Sleep deprivation affects brain cell growth

Published: Thursday 15 March 2007

a new study has found that sleep deprivation stops brain cell growth. The team at Princeton University, usa, says that changes in the brain's environment caused by lack of sleep is similar to that of stress. Prolonged sleep deprivation causes deterioration of many basic physiological and cognitive functions.

The study was conducted on rats who were deprived of sleep for three days. After 72 hours the researchers found that those who missed out on rest had higher levels of the stress hormone corticosterone and produced significantly fewer new brain cells. To determine whether elevated corticosterone levels are responsible for the inhibition, scientists normalised hormone levels and despite sleep deprivation found that in this condition the inhibition was abolished.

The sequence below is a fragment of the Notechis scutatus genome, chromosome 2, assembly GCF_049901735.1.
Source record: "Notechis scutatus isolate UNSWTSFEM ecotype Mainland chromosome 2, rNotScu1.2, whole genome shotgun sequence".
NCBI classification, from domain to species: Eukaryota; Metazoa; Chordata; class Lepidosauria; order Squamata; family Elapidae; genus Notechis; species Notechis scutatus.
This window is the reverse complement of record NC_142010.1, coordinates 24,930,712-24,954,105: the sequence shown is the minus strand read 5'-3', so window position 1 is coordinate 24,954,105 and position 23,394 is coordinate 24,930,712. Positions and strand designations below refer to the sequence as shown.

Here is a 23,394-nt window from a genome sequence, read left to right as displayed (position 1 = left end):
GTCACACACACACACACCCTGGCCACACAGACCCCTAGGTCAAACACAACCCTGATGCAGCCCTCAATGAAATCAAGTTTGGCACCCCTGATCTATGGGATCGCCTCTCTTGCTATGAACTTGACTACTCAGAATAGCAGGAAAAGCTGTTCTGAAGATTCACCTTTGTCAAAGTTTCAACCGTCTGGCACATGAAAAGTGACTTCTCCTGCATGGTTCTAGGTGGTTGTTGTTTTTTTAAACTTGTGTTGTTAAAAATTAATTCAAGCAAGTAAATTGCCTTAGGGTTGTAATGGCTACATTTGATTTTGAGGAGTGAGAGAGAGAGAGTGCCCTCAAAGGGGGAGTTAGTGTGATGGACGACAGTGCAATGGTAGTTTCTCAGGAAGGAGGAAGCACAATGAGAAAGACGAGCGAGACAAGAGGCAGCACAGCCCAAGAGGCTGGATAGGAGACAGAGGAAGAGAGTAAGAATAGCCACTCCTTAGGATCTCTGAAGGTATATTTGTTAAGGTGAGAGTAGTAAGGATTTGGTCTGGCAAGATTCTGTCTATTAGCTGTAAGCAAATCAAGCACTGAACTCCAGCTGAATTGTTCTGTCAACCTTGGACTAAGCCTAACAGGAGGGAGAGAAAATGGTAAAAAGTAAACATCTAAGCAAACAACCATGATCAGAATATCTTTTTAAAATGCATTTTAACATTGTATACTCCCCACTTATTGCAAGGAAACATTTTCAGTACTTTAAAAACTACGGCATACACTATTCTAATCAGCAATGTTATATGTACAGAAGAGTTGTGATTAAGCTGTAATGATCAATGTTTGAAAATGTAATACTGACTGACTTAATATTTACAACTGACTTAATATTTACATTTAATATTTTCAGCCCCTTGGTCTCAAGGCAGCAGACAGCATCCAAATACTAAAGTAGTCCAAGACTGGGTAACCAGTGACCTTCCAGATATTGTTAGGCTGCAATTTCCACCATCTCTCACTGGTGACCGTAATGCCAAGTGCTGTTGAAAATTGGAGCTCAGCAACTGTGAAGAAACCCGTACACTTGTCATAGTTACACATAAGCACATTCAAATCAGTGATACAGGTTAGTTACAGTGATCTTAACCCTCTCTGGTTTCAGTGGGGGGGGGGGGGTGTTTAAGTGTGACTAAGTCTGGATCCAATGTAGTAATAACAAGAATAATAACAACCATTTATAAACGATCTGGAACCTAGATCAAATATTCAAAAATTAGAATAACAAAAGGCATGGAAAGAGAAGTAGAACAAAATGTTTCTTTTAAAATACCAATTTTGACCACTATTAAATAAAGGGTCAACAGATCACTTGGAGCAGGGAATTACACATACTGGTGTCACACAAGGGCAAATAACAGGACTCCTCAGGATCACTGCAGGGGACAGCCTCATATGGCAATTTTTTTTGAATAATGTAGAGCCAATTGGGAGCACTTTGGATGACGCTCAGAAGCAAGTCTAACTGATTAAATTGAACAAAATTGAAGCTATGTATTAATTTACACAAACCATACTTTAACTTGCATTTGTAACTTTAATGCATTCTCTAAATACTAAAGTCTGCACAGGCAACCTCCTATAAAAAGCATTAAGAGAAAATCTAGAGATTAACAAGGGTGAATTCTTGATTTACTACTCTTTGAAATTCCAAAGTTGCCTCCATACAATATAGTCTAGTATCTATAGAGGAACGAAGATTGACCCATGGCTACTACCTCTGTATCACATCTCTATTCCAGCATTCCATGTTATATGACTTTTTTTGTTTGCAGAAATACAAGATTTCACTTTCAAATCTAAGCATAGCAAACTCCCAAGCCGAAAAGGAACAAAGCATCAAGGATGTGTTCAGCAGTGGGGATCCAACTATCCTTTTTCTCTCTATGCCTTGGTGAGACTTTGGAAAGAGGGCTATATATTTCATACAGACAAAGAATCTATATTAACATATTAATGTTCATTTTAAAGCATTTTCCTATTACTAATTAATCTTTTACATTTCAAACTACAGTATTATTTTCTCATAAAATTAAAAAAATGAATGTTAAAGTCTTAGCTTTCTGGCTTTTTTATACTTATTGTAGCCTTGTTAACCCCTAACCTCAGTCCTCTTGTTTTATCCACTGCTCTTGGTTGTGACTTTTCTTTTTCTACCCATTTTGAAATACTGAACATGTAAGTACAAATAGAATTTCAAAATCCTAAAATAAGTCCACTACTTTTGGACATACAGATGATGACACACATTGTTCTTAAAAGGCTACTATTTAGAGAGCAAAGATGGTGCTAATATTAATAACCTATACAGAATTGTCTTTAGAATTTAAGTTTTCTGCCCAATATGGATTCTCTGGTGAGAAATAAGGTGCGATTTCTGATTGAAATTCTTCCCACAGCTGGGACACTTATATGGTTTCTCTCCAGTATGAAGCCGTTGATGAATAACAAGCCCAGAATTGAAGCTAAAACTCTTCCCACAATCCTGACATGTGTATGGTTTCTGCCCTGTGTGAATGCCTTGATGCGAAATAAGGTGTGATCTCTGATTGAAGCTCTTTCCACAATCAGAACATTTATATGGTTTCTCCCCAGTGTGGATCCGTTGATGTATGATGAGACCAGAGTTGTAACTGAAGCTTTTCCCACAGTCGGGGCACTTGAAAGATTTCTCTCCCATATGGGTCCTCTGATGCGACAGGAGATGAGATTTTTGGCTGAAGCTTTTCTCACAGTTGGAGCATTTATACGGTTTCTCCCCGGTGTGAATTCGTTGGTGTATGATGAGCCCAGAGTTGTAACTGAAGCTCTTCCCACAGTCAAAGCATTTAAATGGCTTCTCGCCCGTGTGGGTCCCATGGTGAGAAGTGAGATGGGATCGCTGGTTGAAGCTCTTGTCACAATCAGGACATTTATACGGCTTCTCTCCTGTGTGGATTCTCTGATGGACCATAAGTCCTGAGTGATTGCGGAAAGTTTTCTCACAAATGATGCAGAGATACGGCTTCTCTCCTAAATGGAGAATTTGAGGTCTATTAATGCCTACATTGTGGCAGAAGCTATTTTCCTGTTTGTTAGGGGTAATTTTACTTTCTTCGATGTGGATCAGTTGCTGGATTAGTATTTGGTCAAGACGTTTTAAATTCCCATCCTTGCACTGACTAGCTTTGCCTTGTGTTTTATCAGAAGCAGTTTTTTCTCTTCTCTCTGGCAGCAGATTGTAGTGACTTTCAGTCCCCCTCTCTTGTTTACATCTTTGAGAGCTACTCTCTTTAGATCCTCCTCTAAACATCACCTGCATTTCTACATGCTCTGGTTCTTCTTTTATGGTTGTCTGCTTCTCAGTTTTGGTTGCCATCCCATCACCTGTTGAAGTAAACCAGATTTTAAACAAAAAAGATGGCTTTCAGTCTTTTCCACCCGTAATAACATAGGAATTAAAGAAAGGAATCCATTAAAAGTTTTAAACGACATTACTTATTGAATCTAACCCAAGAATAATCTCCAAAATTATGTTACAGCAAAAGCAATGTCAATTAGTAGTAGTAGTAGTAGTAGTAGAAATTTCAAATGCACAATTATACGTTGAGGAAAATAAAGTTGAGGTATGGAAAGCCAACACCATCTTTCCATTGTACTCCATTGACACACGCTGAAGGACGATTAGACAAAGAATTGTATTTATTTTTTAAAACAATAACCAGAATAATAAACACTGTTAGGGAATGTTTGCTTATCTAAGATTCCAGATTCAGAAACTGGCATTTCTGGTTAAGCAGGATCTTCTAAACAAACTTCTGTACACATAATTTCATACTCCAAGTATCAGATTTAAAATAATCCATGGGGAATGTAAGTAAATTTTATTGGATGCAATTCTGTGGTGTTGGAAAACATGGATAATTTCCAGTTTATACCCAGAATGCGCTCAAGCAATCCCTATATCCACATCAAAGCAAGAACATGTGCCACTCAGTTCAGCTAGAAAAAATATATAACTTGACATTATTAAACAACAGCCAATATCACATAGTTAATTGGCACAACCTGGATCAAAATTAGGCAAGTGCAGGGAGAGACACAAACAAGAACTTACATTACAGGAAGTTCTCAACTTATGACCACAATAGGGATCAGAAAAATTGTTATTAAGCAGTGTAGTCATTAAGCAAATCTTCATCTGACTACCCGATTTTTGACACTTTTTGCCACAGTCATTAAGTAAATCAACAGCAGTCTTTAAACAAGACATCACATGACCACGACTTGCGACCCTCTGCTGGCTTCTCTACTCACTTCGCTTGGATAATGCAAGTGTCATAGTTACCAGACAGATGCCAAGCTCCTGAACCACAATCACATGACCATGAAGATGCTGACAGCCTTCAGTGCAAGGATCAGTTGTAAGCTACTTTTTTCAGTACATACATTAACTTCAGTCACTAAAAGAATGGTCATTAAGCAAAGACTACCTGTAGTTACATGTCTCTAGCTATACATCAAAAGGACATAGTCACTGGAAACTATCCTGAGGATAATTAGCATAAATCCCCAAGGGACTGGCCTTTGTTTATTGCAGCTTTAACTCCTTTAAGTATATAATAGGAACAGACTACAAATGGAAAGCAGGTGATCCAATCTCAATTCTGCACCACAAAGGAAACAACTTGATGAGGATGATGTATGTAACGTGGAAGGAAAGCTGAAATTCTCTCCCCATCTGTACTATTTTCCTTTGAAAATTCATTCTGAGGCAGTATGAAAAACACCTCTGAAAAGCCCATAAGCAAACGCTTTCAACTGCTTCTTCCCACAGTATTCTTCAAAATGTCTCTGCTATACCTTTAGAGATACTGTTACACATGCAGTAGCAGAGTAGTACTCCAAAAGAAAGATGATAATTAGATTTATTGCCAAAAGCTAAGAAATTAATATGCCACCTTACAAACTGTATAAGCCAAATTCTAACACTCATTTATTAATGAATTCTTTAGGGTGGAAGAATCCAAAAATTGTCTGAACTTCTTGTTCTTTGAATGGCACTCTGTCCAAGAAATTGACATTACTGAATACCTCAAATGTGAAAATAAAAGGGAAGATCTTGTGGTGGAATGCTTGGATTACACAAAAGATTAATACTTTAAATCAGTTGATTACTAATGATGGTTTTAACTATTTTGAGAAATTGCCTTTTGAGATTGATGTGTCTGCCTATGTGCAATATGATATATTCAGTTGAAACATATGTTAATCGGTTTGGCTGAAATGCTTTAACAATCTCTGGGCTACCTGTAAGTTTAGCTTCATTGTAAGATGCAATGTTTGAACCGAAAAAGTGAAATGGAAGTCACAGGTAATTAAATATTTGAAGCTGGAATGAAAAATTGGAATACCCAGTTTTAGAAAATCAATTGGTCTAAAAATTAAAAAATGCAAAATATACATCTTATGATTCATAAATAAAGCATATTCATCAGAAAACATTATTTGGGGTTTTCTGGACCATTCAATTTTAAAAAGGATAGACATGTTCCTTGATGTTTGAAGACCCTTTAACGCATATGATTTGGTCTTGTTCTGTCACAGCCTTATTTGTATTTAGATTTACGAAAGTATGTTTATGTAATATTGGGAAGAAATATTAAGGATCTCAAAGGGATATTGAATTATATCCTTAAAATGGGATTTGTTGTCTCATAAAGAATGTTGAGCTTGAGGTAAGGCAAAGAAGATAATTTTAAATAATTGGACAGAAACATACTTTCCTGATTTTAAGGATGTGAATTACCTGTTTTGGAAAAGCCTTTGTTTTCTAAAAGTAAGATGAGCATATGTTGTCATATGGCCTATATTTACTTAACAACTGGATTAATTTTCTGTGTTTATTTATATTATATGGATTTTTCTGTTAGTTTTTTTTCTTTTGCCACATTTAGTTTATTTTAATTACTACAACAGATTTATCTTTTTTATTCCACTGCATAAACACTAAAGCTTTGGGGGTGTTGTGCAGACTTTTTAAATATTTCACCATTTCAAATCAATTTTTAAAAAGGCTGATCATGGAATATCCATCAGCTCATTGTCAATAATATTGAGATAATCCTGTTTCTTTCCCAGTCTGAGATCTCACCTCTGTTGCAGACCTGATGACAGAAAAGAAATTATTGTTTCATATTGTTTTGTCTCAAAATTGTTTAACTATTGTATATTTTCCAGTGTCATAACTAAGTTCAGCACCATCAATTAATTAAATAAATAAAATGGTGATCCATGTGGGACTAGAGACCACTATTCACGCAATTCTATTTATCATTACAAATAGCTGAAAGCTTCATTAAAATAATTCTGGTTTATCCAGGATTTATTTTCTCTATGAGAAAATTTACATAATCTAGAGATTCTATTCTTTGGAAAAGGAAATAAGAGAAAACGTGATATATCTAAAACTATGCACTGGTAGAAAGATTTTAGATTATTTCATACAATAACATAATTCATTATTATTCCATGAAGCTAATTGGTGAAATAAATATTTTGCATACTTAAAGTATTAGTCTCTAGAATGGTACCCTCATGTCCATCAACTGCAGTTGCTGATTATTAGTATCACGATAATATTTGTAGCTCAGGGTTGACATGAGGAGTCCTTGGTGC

The results suggest that it is the elevated stress hormone levels resulting from sleep deprivation that could explain the reduction in cell production in the adult brain.

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